"Mr. Falwell gave careful consideration to what the Bible says about how God expects us to live our lives. Unfortunately, our modern culture, for the most part, could care less. These are the real heroes." — Donnie

"As a 'fundamentalist' Christian having grown up in legalism, I have always had a hard time with what I perceived to be his legalism. But say what you will about Jerry Falwell, he was a man of courage and conviction and in this day of fence-sitting and political correctness that is something to be admired." — Sherry

"He will be remembered only in the short term. His legacy will be one of intolerance and bigotry." — MM

“Jerry Falwell fought for everyone to see that immorality that was invading this country. God bless him and his family.” — Vickie (Texas)

“Falwell was despised by many because he stood for what was morally right. Today in America, if you stand for what is morally right, you are wrong; and if you stand for what is wrong, then you are right! Our society is totally upside down.” — Toney (Huntington, WV)

“The Reverend Jerry Fallwell was a person who, at the early age of nineteen, turned his life over to God without any reservations. He followed that Holy Grail the remainder of his life and God honored and blessed him.” — LeRoy

“Jerry Falwell is likely to be remembered for his political accomplishments, but the most important accomplishments are his preaching and Christian university.” — Frank

“Mr. Jerry Falwell will be remembered by Americans, along with President Ronald Reagan, as the true conservative leaders of the late 20th century. His legacy is one of inclusion and temperance with a strong voice for those that love liberty and right living. May he rest in peace with the Lord.” — Ken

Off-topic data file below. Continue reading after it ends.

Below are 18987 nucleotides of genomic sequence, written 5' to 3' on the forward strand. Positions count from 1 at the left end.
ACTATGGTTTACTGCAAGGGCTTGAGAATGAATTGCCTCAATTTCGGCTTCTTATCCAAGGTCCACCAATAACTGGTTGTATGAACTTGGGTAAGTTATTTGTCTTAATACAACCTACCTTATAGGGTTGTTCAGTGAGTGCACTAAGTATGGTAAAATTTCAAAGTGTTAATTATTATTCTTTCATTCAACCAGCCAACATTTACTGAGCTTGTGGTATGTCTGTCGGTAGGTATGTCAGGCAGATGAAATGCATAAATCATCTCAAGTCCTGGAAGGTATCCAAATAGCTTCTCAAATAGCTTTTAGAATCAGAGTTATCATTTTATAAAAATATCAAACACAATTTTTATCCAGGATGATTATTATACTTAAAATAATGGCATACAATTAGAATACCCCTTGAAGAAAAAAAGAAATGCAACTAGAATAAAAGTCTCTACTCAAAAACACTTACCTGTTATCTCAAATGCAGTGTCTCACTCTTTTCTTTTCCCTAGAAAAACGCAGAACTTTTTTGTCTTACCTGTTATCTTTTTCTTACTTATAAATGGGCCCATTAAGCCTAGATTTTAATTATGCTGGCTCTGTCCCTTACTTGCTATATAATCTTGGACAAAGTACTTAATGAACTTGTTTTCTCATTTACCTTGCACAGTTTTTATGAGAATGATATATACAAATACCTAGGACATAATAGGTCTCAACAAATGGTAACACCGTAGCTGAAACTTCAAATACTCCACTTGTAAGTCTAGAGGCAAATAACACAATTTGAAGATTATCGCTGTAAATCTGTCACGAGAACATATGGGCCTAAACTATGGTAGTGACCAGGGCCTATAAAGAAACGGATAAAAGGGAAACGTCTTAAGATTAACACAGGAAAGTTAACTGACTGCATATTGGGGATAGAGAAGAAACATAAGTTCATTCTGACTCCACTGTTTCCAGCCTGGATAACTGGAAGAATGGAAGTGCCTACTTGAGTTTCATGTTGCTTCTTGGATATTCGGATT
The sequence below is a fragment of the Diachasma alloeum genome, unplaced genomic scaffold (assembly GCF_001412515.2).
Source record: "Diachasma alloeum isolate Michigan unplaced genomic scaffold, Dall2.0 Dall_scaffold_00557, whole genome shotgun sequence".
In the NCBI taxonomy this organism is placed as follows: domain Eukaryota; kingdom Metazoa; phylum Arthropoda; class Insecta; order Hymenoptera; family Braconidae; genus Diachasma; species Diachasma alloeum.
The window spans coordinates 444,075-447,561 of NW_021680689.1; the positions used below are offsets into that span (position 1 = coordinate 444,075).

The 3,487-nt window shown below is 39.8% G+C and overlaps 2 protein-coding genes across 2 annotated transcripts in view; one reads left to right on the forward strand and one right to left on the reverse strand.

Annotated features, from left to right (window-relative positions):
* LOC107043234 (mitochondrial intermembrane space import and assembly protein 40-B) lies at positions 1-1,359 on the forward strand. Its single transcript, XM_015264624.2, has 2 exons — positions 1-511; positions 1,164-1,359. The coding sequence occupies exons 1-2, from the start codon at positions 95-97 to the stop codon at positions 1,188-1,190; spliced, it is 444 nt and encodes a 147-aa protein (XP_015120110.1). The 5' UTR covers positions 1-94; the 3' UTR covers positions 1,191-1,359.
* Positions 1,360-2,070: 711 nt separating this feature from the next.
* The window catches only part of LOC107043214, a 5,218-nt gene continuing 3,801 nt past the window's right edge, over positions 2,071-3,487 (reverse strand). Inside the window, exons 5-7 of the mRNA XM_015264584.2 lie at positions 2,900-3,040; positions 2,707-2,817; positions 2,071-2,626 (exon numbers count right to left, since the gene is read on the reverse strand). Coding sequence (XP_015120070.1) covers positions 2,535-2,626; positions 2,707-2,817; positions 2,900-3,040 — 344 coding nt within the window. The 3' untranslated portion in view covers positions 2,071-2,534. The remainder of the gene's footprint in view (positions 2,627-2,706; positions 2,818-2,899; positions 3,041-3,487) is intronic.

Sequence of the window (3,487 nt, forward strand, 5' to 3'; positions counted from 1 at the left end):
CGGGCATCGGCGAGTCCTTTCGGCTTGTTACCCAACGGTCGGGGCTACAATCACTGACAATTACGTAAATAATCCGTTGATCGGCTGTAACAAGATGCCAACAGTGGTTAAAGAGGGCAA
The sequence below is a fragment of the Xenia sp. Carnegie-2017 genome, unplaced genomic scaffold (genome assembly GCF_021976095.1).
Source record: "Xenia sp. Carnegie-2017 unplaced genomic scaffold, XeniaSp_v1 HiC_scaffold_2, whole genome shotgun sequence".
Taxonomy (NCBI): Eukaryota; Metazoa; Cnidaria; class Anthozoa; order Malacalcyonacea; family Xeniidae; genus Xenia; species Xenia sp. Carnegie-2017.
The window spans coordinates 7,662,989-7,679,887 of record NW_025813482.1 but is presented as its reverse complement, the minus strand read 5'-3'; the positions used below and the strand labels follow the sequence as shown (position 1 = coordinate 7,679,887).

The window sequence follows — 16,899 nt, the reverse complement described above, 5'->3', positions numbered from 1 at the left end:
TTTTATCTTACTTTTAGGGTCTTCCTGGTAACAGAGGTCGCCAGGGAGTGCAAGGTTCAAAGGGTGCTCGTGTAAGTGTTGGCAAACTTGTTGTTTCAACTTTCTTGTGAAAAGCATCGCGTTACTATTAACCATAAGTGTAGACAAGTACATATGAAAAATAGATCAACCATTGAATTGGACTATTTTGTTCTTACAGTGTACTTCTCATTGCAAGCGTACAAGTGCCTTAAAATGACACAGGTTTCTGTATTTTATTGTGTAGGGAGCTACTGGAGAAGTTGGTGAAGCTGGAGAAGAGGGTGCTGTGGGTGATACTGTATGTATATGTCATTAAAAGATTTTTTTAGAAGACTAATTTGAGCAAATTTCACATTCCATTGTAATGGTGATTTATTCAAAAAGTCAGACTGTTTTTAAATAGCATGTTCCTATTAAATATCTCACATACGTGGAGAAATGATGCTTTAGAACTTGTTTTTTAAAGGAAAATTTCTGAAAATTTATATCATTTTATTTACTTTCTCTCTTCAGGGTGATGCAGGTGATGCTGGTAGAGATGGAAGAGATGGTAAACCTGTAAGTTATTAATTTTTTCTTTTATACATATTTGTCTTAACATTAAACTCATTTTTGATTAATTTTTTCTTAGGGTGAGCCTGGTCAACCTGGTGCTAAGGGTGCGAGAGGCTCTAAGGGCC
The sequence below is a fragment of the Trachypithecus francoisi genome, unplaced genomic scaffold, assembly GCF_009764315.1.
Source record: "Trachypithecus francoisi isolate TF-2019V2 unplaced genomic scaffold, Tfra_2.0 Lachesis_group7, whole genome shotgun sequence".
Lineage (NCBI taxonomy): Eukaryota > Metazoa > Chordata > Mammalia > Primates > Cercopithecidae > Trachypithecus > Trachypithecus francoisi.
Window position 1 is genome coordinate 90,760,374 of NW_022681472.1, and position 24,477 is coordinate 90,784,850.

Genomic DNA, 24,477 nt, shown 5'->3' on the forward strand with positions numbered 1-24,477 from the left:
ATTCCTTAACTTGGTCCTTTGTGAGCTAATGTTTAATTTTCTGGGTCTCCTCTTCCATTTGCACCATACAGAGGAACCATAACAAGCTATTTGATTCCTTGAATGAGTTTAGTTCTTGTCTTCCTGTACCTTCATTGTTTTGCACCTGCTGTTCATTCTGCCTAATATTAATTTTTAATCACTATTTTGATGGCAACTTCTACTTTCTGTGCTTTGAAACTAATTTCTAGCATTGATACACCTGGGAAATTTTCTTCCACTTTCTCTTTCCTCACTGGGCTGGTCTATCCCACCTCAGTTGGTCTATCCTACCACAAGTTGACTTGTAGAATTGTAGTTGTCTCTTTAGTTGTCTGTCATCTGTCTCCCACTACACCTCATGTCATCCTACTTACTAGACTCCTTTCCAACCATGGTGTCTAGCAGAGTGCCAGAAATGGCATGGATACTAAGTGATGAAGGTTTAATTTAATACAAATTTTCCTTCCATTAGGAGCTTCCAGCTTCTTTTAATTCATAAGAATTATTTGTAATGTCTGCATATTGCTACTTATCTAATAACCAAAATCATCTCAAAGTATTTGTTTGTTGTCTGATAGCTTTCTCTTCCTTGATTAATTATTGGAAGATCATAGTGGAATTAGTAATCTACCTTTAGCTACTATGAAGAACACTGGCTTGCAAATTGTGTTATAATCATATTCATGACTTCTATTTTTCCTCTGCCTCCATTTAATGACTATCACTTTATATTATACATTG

“I think he will be remember as the primary Christian who brought the evils of abortion to the forefront and more importantly, that he and his church were standing ready to help anyone who found themselves in an 'unwanted' or 'unplanned' pregnancy.” — Maggie (Downey, CA)

“Jerry did what he could to make our country a better place for all of our people.” — T (Cambridge, Ohio)

“I graduated from Liberty University in 2003 and have a sister graduating this weekend. I am in total shock; Jerry was like a great big grandpa/teddy bear to all the students and was always laughing and joking around. He lit a fire in me to make a difference in this country and be involved in the political process. I didn't always agree with him, and would laugh at some of the situations he'd get in with the media, but it was kind of like family — I can talk about him, but I'll be the first to defend him if anyone else talks about him. We have lost a great leader and I am very thankful to have had his influence in my life, even from a distance.” — Jaoni (Strasburg, VA)